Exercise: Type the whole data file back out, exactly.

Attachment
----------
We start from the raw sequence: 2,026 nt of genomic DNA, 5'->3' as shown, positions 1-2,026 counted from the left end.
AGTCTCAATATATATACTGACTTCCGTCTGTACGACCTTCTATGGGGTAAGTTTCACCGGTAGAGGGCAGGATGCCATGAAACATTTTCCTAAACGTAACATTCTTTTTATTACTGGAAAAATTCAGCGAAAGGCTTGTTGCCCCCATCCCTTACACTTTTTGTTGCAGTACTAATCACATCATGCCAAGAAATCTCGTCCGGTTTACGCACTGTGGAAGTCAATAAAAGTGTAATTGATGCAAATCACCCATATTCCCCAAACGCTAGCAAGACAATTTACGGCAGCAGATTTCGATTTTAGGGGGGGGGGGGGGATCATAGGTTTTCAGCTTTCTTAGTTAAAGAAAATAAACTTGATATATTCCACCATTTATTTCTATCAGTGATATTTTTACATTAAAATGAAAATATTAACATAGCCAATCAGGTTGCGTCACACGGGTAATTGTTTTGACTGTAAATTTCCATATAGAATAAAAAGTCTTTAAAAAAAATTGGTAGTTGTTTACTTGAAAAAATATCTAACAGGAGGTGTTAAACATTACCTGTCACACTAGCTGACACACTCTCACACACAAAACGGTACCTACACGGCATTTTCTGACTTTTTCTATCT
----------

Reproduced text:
We start from the raw sequence: 2,026 nt of genomic DNA, 5'->3' as shown, positions 1-2,026 counted from the left end.
AGTCTCAATATATATACTGACTTCCGTCTGTACGACCTTCTATGGGGTAAGTTTCACCGGTAGAGGGCAGGATGCCATGAAACATTTTCCTAAACGTAACATTCTTTTTATTACTGGAAAAATTCAGCGAAAGGCTTGTTGCCCCCATCCCTTACACTTTTTGTTGCAGTACTAATCACATCATGCCAAGAAATCTCGTCCGGTTTACGCACTGTGGAAGTCAATAAAAGTGTAATTGATGCAAATCACCCATATTCCCCAAACGCTAGCAAGACAATTTACGGCAGCAGATTTCGATTTTAGGGGGGGGGGGGGGATCATAGGTTTTCAGCTTTCTTAGTTAAAGAAAATAAACTTGATATATTCCACCATTTATTTCTATCAGTGATATTTTTACATTAAAATGAAAATATTAACATAGCCAATCAGGTTGCGTCACACGGGTAATTGTTTTGACTGTAAATTTCCATATAGAATAAAAAGTCTTTAAAAAAAATTGGTAGTTGTTTACTTGAAAAAATATCTAACAGGAGGTGTTAAACATTACCTGTCACACTAGCTGACACACTCTCACACACAAAACGGTACCTACACGGCATTTTCTGACTTTTTCTATCT